The Tower of Hanoi puzzle is attributed to the French mathematician Edouard Lucas, who came up with it in 1883. His formulation involved three pegs and eight distinctly-sized disks stacked on one of the pegs from the biggest on the bottom to the smallest on the top.

Given a stack of n disks arranged from **largest on the bottom** to **smallest on top** placed on a rod A, together with two empty rods B and C. The objective is to move the n disks from rod A to rod C using rod B.

- Only one disk can be moved at a time.
- No disk can be placed on top of a smaller disk. In other words, moves are allowed only if we place smaller disks on top of larger disks.
- Each move consists of taking the top disk from one of the rods and placing it on top of another rod i.e. a disk can only be moved if it is the topmost disk on a rod.

Example: The solution for 3 disks takes 7 steps:

If we observe, to move the bottom disk, we need to move all the disks above it to another rod first. Then we can move the bottom disk to the remaining empty rod and move the n − 1 smaller disks back on top of it. In other words, one way to move the stack of rod A to rod C is:

- Move top n-1 disks from rod A to rod B.
- Move the bottom disk from rod A to rod C.
- Move n-1 disks from rod B to rod C.

In the above procedure, we are solving the problem using the solution of smaller sub-problems i.e. using recursion. How? Let’s think! Initial problem was to move n disks from rod A to rod C. Now it gets reduced to moving 2 smaller subproblems of size n - 1:

- Subproblem 1: Moving top n-1 disks from rod A to rod B using C
- Moving bottom disk from rod A to rod C
- Subproblem 2: Moving n-1 disks from rod B to rod C using A

Suppose we use the method towerHanoi(n, A, C, B) to move n rings from rod A to C using rod B. The base case is a situation when we have more disks to move i.e. n = 0. Think!

```
void towerHanoi(int n, String A, String C, String B)
{
if(n > 0)
{
towerHanoi(n - 1, A, B, C)
move(n, A, C)
towerHanoi(n - 1, B, C, A)
}
}
```

So first recursive call moves n - 1 disks from A to B using C. So after that call n - 1 disks are in rod B in order of size and rod A contains the nth disk i.e, the largest one. So, now move the nth disk from A to C using method move(n, A, C). Then again by the 2nd recursive call move n-1 disk from B to C using A. So, after this, C contains all disks in order of size.

Let the time complexity for moving n disks is T(n). There are 2 recursive calls for n-1 disks and one move operation to move a disk from A to C. If n = 1, we simply move the single disk directly.

For n > 1, T(n) = 2 T(n — 1) + 1, where T(0) = 0 and T(1) = 1

We can solve this equation using the substitution method. Here are the steps:

```
=> T(n) = 2 * [2 * T(n - 2) + 1] + 1 = 4 * T(n - 2) + 3
=> T(n) = 4 * [2 * T(n - 3) + 1] + 3c = 8 * T(n - 3) + 7
... and so on ....
=> T(n) = 2^i * T(n - i) + (2^i - 1)
When i = n, It will reach the base case i.e. T(0).
=> T(n) = 2^n * T(0) + (2^n- 1)
=> T(n) = 2^n * 0 + (2^n - 1)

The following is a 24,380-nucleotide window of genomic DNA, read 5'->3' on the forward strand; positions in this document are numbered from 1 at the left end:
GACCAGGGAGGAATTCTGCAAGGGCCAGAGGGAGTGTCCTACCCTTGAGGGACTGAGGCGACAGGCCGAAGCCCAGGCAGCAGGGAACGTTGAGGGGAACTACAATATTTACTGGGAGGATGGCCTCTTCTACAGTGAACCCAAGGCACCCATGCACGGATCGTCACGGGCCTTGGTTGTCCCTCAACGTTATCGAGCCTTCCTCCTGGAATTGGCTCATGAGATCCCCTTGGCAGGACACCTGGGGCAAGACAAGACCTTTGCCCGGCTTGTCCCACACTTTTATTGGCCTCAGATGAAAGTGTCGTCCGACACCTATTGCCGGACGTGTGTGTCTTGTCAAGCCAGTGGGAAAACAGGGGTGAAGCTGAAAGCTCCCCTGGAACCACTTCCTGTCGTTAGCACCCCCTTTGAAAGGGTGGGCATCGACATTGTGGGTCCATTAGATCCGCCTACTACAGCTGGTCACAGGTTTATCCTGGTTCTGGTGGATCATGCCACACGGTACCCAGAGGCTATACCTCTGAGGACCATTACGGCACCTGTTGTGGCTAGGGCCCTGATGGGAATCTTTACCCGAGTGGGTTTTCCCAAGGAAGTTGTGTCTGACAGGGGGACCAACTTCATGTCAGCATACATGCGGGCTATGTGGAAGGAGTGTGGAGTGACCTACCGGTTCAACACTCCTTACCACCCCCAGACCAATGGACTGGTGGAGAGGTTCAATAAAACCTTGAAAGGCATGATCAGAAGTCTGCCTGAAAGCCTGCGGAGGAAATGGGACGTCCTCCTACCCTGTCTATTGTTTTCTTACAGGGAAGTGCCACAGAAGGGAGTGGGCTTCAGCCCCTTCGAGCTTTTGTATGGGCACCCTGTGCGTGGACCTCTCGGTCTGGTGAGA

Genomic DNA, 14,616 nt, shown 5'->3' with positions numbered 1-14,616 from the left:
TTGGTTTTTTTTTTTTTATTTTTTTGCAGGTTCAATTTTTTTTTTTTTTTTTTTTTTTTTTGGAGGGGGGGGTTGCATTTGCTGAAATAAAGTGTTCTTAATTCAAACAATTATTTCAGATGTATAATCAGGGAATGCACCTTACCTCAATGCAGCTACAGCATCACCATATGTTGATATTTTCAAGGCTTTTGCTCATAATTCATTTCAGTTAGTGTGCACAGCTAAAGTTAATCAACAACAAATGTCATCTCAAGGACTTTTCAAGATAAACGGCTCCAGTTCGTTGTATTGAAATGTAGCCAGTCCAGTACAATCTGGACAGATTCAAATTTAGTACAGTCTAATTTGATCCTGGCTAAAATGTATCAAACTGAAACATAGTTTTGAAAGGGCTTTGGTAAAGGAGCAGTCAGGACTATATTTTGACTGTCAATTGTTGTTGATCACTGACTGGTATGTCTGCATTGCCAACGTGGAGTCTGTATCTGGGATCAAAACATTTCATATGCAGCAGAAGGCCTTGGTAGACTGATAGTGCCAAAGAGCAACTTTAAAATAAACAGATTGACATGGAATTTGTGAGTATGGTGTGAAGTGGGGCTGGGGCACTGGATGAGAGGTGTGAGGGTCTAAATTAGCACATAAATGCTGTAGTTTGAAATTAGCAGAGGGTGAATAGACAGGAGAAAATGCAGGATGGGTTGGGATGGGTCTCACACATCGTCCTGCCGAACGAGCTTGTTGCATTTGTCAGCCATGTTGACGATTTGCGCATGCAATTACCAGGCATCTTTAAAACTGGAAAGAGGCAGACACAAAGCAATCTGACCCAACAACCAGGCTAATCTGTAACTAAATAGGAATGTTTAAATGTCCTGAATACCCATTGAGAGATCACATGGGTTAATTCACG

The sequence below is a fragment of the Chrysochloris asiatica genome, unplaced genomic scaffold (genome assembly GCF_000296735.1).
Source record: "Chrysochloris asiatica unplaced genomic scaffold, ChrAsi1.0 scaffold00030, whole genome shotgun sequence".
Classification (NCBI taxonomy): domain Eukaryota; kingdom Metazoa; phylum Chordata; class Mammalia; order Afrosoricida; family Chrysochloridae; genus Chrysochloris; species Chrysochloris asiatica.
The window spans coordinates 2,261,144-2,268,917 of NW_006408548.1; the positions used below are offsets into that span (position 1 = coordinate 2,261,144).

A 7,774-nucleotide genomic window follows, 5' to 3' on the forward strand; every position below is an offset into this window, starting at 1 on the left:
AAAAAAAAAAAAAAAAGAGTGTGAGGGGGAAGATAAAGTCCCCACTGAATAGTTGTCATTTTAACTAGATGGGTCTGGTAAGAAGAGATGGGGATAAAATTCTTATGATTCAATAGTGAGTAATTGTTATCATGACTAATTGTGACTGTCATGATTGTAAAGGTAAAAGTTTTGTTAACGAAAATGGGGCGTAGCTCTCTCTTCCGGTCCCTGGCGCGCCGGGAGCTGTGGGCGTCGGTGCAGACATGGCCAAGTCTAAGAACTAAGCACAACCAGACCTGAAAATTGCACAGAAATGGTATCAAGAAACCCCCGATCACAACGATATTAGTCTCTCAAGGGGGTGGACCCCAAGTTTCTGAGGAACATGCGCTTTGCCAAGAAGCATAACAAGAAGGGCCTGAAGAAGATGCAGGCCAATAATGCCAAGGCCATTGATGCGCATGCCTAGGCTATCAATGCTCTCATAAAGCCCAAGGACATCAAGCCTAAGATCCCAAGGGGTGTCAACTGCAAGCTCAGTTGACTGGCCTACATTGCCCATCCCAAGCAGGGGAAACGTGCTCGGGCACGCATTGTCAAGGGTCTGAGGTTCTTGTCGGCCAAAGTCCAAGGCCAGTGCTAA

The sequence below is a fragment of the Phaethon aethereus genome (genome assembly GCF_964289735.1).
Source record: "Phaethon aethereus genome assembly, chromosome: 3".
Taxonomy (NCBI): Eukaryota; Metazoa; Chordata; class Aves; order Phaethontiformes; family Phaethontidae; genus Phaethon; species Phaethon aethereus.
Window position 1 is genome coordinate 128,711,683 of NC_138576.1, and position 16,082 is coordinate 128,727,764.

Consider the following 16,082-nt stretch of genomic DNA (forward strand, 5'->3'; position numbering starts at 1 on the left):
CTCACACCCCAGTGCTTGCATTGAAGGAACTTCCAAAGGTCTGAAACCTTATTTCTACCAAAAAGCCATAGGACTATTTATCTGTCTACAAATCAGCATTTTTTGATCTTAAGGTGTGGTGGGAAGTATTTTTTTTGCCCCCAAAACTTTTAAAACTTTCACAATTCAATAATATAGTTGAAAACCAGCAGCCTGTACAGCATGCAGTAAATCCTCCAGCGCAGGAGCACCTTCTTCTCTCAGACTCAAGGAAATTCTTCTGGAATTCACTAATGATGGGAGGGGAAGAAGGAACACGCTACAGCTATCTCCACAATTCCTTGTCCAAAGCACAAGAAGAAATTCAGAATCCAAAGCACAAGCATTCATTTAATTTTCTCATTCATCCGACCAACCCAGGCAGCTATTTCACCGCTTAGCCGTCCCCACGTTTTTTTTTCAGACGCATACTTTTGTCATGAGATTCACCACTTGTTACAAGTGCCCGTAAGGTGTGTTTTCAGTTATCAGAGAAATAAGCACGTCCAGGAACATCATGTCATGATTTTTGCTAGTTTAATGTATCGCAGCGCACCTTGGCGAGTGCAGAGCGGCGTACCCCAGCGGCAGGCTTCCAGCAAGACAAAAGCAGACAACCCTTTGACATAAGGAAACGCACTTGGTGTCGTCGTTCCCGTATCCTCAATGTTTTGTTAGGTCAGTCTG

=> T(n) = 2^n - 1
=> T(n) = O(2^n)
```

So it has exponential time complexity which is computationally very expensive! For a single increase in problem size, the time required is double the previous one. This is not due to the fact that this particular algorithm is poor; in fact, it is not difficult to prove that this is the most efficient algorithm possible for this problem.

Analysis of tower of Hanoi using recursion tree method:

**An interesting story:** In the original version of the Tower of Hanoi puzzle, as published by its inventor, the French mathematician Édouard Lucas, in the 1880s, the world will end after 64 disks have been moved by monks from a mystical Tower of Brahma. Assuming that the monks do not eat, sleep, or die and move one disk per minute, the world will end after about 3 ·10^13 years, which is more than one thousand times longer than the estimated age of the universe.

The total space used is dominated by the space for the recursion stack. Let c denote the space used by a copy of the local variables. Since the space used by the first call is released when it returns, the recurrence relation for the space used: S(n) = c (If n =1), S(n) = S(n −1) + c (If n > 1).

The solution to this recurrence relation is O(n). From another analogy, the space used by the call stack is equal to the depth of the recursion tree, which is equal to n. So space complexity = n*c = O(n).

- Can we implement the above recursive solution using iteration? Do we need to use a stack data structure for the iterative implementation?
- Can we think to solve the tower of Hanoi problem using a bitwise algorithm? Here is a hint: Total number of moves for n disks is equal to 2^n — 1, where all bit values are set to 1. So disk positions can be determined more directly from the binary representation of the move number i.e. the initial state start with all digits 0, and the final state end with all digits 1.
- Explore different variations of this puzzle based on several restrictions.
- What are the various applications of the tower of Hanoi in problem-solving?

**Enjoy learning, Enjoy algorithms!**

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